David Glanzer, the Director of Marketing and Public Relations for Comic-Con International, was just interviewed by Maureen Cavanaugh of San Diego’s KPBS. The 15 minute conversation covered a variety of subjects including what’s the status of Comic-Con staying in San Diego, how does the planned expansion of the Convention Center change things, and what cities are currently in the running to land the convention.
What’s most interesting about the interview is how people outside geek circles are starting to focus in on the future of Comic-Con, as civic leaders in San Diego might finally be waking up to how much money the convention brings in.
But the big news of the interview is Las Vegas is officially out of the running for Comic-Con. I feel like I’m writing about who is getting the Olympics. Hit the jump for a lot more:
– CCI is currently negotiating a three-year extension to their contract with San Diego that will keep the convention there until 2015.
– The recent land deal didn’t impact their decision on the extension, since the new space wouldn’t be available until at least 2015, but it may impact the group’s decision to stay there longer. However, if the deal didn’t go through, it might have made a difference.
– One of the options to deal with the growing attendance is to expand more events outside of the convention center to other nearby hotels and the like.
– Last year, Comic Con San Diego had 126,000 attendees, and this year most passes are already sold out. There is a waitlist of 400 exhibitors.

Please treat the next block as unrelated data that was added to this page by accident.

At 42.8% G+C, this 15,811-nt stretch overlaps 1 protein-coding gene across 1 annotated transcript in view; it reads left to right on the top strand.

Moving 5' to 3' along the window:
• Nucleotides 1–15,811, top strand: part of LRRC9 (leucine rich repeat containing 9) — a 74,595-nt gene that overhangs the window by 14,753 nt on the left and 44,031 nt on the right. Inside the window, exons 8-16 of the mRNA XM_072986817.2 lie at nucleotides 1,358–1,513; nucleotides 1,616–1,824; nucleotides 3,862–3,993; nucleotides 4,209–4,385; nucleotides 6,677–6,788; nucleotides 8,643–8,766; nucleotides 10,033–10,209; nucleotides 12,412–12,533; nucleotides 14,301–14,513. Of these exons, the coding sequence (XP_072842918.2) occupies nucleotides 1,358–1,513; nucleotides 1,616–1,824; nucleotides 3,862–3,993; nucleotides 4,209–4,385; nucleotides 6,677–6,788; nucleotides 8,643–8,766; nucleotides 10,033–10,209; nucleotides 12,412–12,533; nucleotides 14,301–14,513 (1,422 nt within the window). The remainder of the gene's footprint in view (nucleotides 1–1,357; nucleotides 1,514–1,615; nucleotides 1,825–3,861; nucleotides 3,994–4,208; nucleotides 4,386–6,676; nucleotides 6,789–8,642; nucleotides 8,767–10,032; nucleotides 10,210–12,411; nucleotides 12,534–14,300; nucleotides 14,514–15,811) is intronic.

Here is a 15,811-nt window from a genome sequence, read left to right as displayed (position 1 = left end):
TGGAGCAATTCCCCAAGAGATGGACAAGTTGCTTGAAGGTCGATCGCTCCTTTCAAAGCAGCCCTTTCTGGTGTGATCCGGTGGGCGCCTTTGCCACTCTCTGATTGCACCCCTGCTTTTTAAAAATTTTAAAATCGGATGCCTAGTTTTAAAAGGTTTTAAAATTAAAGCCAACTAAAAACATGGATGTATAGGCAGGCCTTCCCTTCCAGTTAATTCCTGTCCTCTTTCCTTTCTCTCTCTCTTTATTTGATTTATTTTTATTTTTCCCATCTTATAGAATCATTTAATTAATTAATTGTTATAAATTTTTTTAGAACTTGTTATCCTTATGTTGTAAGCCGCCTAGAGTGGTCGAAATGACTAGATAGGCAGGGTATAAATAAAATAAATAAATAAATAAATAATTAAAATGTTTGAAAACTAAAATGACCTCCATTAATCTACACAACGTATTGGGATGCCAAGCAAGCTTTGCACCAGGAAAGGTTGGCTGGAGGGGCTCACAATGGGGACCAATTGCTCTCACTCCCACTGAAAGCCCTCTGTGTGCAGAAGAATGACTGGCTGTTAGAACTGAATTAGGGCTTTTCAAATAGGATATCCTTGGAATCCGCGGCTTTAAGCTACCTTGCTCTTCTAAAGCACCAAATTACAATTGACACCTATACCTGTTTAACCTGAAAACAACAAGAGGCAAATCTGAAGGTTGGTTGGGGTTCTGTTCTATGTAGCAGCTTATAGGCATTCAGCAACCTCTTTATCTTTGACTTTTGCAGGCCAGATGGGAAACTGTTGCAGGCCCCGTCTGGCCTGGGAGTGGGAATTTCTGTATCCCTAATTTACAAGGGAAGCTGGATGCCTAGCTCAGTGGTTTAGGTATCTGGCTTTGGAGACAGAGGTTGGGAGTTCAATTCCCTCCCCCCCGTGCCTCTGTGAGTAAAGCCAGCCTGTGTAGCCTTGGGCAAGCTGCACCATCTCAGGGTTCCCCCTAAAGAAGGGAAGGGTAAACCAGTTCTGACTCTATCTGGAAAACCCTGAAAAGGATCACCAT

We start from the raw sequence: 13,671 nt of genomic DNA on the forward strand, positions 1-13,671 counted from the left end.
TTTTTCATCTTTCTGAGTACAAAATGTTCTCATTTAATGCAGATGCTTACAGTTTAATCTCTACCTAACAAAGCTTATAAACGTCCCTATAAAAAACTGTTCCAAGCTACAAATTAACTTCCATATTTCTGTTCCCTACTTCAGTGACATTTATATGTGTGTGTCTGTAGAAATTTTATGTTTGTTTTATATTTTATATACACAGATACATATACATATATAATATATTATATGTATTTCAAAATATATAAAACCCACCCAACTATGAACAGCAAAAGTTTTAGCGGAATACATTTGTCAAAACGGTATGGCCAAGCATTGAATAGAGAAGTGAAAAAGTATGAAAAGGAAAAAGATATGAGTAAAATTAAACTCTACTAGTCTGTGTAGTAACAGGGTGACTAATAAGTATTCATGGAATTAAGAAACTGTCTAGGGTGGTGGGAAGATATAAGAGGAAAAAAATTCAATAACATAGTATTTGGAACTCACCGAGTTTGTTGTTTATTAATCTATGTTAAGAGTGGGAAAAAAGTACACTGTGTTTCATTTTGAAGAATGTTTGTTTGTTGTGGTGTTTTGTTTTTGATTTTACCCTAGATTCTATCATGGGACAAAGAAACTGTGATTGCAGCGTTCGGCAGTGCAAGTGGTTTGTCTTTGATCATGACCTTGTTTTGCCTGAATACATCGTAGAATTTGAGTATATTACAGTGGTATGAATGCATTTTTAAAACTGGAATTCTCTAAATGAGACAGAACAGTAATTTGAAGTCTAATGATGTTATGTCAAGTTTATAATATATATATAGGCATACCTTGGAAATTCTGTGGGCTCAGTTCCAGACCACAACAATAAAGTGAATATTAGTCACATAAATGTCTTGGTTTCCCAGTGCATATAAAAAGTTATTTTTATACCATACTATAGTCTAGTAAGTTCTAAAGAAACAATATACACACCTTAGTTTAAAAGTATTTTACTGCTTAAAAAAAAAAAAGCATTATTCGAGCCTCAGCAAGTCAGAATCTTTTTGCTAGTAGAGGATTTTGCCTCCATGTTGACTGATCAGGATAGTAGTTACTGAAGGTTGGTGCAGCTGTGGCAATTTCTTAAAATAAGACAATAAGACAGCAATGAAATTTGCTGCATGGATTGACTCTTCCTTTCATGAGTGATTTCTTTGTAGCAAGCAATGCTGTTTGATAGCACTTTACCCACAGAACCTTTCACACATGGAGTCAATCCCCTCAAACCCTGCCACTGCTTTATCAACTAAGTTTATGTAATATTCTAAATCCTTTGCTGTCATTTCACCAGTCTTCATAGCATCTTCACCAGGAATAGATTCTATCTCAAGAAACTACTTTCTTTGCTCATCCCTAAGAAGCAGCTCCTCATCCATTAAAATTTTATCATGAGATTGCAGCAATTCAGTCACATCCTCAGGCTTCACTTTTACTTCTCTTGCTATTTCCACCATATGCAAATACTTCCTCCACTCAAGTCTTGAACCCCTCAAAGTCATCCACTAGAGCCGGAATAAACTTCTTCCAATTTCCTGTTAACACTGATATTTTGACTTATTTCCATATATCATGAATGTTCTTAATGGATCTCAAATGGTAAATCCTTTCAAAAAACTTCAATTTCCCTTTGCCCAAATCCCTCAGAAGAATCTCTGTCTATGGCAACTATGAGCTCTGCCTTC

– Growing attendance and more locations costs money, so they are looking to increase sponsorship to help offset costs.
– CCI has a 13 member Board of Directors who decide things like the potential move.
– A decision on the fate of Comic-Con’s home after 2015 is expected in the next 30 days.
– Las Vegas is not in the running, as they haven’t made any efforts. It’s pretty much just between Anaheim, Los Angeles, and of course San Diego.
– The availability of volunteers factors into the decision. Comic-Con 2009 had 3,000 volunteers, and it may be hard to replicate elsewhere, since the fanbase in San Diego is so dedicated.
– The actual influence of Hollywood on Comic-Con is overblown. The presence of films and TV is the same as it’s been before, it just gets more attention from mainstream media, and they have more money to promote their presence.
Needless to say, when we hear where Comic-Con is going to end up, we’ll post updates. I love San Diego and hope they find a way to keep it there. But something has to be done about the hotel room situation, as it’s a real issue that shows no sign of getting better.